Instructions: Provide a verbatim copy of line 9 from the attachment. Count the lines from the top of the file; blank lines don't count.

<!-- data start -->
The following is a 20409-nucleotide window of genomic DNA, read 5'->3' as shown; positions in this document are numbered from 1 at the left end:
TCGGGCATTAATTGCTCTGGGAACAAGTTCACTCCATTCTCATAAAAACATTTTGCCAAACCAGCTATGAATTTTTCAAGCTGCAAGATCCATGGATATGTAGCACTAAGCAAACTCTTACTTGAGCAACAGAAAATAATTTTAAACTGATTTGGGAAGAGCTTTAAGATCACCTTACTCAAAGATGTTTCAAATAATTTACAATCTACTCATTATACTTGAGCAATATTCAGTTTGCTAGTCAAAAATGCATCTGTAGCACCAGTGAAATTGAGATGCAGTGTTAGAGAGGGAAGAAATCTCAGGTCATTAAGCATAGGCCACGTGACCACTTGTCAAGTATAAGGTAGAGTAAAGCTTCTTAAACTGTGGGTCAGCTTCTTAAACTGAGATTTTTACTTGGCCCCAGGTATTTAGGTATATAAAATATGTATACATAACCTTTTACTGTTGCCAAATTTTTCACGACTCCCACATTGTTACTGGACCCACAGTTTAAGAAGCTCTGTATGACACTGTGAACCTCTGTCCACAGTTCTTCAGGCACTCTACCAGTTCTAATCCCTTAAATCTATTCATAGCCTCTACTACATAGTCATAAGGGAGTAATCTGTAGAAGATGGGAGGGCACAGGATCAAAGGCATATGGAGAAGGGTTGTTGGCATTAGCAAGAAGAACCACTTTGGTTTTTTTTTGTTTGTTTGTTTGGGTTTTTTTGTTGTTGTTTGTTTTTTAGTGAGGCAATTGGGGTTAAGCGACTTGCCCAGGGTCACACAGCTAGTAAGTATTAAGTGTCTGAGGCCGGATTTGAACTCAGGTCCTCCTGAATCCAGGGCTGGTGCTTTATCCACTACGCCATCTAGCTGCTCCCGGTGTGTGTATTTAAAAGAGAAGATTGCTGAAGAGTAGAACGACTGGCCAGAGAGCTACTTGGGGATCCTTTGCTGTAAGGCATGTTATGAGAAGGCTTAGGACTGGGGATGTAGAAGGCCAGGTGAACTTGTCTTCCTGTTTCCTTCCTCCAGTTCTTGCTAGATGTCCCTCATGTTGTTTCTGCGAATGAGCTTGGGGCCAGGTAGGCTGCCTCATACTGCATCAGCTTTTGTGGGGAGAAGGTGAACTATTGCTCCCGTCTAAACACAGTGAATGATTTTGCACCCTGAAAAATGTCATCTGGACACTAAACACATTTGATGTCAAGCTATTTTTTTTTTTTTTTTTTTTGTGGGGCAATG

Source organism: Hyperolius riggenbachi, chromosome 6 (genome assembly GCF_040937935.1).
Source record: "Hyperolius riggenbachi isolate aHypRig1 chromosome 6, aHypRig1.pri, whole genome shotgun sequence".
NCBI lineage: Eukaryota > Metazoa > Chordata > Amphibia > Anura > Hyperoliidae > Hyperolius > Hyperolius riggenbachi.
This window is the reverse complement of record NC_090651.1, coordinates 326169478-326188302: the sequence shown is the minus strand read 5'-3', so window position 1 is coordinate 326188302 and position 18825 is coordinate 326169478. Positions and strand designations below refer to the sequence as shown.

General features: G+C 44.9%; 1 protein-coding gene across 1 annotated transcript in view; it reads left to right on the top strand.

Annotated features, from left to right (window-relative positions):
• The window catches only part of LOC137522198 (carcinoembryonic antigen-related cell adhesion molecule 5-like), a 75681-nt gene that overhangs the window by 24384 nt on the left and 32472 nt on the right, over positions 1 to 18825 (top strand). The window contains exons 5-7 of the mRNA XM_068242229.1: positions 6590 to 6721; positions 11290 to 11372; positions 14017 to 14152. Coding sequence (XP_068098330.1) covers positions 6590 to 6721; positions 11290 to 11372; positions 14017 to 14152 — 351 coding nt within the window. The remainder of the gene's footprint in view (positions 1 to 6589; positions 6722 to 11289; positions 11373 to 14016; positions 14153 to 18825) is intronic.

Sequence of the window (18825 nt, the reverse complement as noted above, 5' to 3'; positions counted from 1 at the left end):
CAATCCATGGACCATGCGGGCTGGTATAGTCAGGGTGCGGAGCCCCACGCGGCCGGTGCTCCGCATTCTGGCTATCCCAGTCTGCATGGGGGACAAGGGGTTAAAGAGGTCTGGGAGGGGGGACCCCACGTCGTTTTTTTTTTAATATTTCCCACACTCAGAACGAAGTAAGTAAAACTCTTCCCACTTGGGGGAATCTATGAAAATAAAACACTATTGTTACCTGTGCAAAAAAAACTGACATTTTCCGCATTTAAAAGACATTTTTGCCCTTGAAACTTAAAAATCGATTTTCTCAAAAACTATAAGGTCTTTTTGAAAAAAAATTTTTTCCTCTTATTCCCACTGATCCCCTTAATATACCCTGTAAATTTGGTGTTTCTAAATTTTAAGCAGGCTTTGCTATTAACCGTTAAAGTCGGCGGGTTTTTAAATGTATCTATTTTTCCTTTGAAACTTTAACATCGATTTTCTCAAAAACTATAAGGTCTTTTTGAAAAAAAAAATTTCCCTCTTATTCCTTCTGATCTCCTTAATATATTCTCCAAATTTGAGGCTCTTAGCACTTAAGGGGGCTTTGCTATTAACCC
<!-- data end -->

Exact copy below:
• The window catches only part of LOC137522198 (carcinoembryonic antigen-related cell adhesion molecule 5-like), a 75681-nt gene that overhangs the window by 24384 nt on the left and 32472 nt on the right, over positions 1 to 18825 (top strand). The window contains exons 5-7 of the mRNA XM_068242229.1: positions 6590 to 6721; positions 11290 to 11372; positions 14017 to 14152. Coding sequence (XP_068098330.1) covers positions 6590 to 6721; positions 11290 to 11372; positions 14017 to 14152 — 351 coding nt within the window. The remainder of the gene's footprint in view (positions 1 to 6589; positions 6722 to 11289; positions 11373 to 14016; positions 14153 to 18825) is intronic.